The profitability or income-earning potential of a small business may depend on one person. Consequently, if that person suffers a serious illness or has an accident the profitability of the business may be seriously compromised.
It is possible to insure against such an eventuality by taking out a policy insuring against the loss of profits resulting from the death, critical illness, sickness, accident or injury of a director, an employee or another key person. This is known as key person insurance.
Premiums paid in respect of a key person insurance policy are deductible in computing the profits of the business if the premiums are incurred wholly and exclusively for the purposes of that business.
This test is met if the sole purpose in taking out the policy is to meet a loss of trading income arising from the loss of the services of the key person insured. The extent to which the sole purpose test is met is a question of fact which is determined by taking account of what the company directors or, in the case of an unincorporated business, the proprietor were aiming to achieve as a result of taking out the policy.
If the underlying purpose is not a trade purpose, the premiums cannot be deducted as a business expense. There are various scenarios in which a policy may be taken out for a purpose other than a trade purpose. This would be the case, for example, if a policy is taken out in respect of only those directors who are also major shareholders with a view to protecting the value of the shares and, in the event of the insured’s death, his or her estate.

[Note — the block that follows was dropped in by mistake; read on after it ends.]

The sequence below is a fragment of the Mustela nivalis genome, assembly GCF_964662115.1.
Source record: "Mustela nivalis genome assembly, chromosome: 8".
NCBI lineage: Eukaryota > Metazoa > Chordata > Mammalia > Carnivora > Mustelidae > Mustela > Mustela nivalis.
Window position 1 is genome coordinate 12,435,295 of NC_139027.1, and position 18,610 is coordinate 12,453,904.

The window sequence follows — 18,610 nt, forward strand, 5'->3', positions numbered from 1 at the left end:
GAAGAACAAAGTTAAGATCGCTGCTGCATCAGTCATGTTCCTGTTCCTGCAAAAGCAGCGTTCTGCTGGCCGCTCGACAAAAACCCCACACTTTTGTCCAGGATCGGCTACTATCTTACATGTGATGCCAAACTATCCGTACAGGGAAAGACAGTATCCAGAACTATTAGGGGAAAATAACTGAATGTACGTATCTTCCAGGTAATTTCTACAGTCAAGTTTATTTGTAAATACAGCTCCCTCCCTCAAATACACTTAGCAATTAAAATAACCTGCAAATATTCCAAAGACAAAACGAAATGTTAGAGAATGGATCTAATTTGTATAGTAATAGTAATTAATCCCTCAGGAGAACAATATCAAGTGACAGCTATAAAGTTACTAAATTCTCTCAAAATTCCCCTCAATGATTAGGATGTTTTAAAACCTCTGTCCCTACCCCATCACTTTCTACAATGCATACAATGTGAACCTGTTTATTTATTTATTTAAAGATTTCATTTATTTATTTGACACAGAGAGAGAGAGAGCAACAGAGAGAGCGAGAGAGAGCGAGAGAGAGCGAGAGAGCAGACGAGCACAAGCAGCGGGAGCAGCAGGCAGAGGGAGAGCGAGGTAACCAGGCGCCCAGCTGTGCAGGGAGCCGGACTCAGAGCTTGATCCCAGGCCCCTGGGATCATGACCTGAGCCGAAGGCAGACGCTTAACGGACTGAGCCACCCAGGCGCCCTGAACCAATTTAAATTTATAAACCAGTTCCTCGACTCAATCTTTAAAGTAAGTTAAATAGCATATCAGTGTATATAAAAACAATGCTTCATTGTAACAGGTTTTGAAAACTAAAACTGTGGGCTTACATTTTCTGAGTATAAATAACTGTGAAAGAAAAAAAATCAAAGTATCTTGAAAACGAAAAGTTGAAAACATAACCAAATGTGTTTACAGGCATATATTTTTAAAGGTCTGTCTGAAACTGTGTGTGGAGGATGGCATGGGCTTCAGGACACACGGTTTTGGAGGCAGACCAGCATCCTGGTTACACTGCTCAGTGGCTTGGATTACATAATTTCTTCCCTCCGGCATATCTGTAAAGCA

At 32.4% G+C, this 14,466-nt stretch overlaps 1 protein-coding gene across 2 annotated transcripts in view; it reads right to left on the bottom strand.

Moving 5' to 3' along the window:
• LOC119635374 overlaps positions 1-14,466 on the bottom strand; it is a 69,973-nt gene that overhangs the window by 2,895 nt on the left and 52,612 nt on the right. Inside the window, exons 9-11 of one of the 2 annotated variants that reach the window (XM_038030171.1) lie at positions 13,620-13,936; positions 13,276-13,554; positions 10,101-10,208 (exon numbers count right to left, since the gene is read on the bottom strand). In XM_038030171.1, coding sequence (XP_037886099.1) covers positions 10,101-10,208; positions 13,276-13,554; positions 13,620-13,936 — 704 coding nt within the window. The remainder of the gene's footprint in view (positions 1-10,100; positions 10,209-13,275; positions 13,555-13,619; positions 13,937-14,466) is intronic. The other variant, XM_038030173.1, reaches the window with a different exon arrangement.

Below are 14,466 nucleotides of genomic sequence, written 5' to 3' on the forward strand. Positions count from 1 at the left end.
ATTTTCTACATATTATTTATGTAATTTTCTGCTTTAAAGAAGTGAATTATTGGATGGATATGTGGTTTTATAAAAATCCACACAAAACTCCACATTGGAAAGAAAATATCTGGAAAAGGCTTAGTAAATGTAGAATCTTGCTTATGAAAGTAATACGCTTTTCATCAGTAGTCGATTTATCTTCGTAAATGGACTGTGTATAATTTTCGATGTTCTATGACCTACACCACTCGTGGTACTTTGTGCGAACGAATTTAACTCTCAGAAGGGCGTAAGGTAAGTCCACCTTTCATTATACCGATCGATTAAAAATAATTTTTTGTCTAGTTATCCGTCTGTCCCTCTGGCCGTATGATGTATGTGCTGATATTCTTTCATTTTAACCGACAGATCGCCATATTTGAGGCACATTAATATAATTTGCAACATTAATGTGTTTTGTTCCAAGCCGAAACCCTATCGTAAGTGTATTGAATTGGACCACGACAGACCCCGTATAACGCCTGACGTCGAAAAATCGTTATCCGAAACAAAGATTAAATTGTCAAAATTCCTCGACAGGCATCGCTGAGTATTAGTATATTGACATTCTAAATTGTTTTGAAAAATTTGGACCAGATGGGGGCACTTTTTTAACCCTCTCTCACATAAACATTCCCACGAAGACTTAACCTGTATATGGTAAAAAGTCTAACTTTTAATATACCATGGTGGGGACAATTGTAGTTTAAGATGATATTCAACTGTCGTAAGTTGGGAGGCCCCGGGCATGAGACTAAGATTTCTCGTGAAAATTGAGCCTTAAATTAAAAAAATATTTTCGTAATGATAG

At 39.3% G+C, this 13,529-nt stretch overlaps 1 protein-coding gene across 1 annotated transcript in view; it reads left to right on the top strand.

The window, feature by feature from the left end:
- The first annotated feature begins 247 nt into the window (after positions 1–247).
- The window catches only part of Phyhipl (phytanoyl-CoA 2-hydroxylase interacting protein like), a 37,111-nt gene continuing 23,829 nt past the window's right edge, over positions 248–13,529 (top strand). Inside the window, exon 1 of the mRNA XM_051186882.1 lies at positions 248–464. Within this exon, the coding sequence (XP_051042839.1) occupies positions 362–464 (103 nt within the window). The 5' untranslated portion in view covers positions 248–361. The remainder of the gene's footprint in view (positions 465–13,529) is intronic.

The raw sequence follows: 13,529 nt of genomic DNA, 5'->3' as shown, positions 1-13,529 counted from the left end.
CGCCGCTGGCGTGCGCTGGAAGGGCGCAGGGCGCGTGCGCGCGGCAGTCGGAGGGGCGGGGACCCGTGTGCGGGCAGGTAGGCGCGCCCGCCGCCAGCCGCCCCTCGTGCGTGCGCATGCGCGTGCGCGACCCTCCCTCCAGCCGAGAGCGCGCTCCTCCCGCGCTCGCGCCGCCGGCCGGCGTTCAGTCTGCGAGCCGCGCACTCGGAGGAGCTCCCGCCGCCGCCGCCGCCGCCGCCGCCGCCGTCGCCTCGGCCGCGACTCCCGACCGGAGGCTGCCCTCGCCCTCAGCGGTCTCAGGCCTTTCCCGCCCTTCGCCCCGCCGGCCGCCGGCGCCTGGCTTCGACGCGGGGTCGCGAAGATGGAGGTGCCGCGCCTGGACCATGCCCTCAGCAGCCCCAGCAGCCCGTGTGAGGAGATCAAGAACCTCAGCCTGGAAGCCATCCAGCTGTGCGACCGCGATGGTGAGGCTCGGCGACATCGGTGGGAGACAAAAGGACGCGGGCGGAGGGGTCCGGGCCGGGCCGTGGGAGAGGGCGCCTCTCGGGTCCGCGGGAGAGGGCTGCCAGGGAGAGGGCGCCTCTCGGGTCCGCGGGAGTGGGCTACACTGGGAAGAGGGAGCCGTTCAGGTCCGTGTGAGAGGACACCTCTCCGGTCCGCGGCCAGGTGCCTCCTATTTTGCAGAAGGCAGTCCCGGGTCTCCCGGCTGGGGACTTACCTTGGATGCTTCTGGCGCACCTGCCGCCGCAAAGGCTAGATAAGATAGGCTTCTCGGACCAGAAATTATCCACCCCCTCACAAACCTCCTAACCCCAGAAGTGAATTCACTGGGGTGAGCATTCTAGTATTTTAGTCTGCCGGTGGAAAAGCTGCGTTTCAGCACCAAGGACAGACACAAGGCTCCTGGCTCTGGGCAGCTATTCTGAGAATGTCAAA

Where the policy is a life insurance policy, the premiums are deductible only if the policy is a term insurance policy providing cover only against the eventuality of the insured dying within the term of the policy and no other benefits. The insurance term should not extend beyond the period of the insured’s usefulness to the company.
To qualify for a deduction in the computation of taxable profits, the premiums must be a revenue expense rather than capital expenditure. No deduction is given for a policy that provides against a capital loss. Further, no deduction is available for premiums to the extent that they contribute to a capital investment. This will be the case where a policy, whether a whole life, endowment, critical illness or accident policy, has an investment element.
Policies linked to long-term finance
The provision of long-term finance may be conditional on the taking out of an endowment policy on the life of a key person. HMRC do not regard the premiums on such as policy as being an `incidental cost’ of the loan finance and as such they are not deductible in the computation of business profits.
Insurance receipts – the other side of the coin
Where a key person insurance policy pays out, the treatment of the insurance money depends on whether the premiums were allowable or disallowable in the computation of business profits. In this way, there is symmetry between the treatment of the premiums and the treatment of the receipts.
As a general rule, if the premiums satisfy the conditions for deductibility, any receipts from the policy are similarly taxable. However, if the premiums are not deductible, for example because the policy was taken out for a non-trade purpose, any receipts are similarly non-taxable.
Practical Tip :
Where the business is heavily dependent on the contribution of one or more key individuals, it can be prudent to take out key person insurance. However, the policy must be taken out wholly and exclusively for the purposes of the trade for the premiums to be deductible.